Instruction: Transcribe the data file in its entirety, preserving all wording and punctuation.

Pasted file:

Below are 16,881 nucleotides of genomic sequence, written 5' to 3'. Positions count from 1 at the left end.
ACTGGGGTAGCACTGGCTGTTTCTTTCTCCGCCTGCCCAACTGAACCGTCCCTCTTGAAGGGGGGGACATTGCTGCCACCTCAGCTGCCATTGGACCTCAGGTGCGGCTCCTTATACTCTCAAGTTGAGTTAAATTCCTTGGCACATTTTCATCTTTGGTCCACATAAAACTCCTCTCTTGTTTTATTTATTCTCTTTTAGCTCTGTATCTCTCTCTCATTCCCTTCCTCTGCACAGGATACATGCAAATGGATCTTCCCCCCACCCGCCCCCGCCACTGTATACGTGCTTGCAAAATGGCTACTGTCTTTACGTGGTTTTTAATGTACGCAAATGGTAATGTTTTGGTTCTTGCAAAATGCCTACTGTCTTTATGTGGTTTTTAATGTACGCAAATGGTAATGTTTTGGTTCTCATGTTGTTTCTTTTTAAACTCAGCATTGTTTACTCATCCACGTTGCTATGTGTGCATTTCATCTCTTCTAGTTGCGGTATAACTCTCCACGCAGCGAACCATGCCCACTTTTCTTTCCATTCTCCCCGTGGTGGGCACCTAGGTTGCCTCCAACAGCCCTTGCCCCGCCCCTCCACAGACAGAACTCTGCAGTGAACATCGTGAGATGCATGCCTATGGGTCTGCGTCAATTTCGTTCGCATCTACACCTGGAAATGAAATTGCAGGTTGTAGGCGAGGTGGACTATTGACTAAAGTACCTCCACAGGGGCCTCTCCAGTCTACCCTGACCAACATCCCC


Below are 16,881 nucleotides of genomic sequence, written 5' to 3'. Positions count from 1 at the left end.
ACTGGGGTAGCACTGGCTGTTTCTTTCTCCGCCTGCCCAACTGAACCGTCCCTCTTGAAGGGGGGGACATTGCTGCCACCTCAGCTGCCATTGGACCTCAGGTGCGGCTCCTTATACTCTCAAGTTGAGTTAAATTCCTTGGCACATTTTCATCTTTGGTCCACATAAAACTCCTCTCTTGTTTTATTTATTCTCTTTTAGCTCTGTATCTCTCTCTCATTCCCTTCCTCTGCACAGGATACATGCAAATGGATCTTCCCCCCACCCGCCCCCGCCACTGTATACGTGCTTGCAAAATGGCTACTGTCTTTACGTGGTTTTTAATGTACGCAAATGGTAATGTTTTGGTTCTTGCAAAATGCCTACTGTCTTTATGTGGTTTTTAATGTACGCAAATGGTAATGTTTTGGTTCTCATGTTGTTTCTTTTTAAACTCAGCATTGTTTACTCATCCACGTTGCTATGTGTGCATTTCATCTCTTCTAGTTGCGGTATAACTCTCCACGCAGCGAACCATGCCCACTTTTCTTTCCATTCTCCCCGTGGTGGGCACCTAGGTTGCCTCCAACAGCCCTTGCCCCGCCCCTCCACAGACAGAACTCTGCAGTGAACATCGTGAGATGCATGCCTATGGGTCTGCGTCAATTTCGTTCGCATCTACACCTGGAAATGAAATTGCAGGTTGTAGGCGAGGTGGACTATTGACTAAAGTACCTCCACAGGGGCCTCTCCAGTCTACCCTGACCAACATCCCC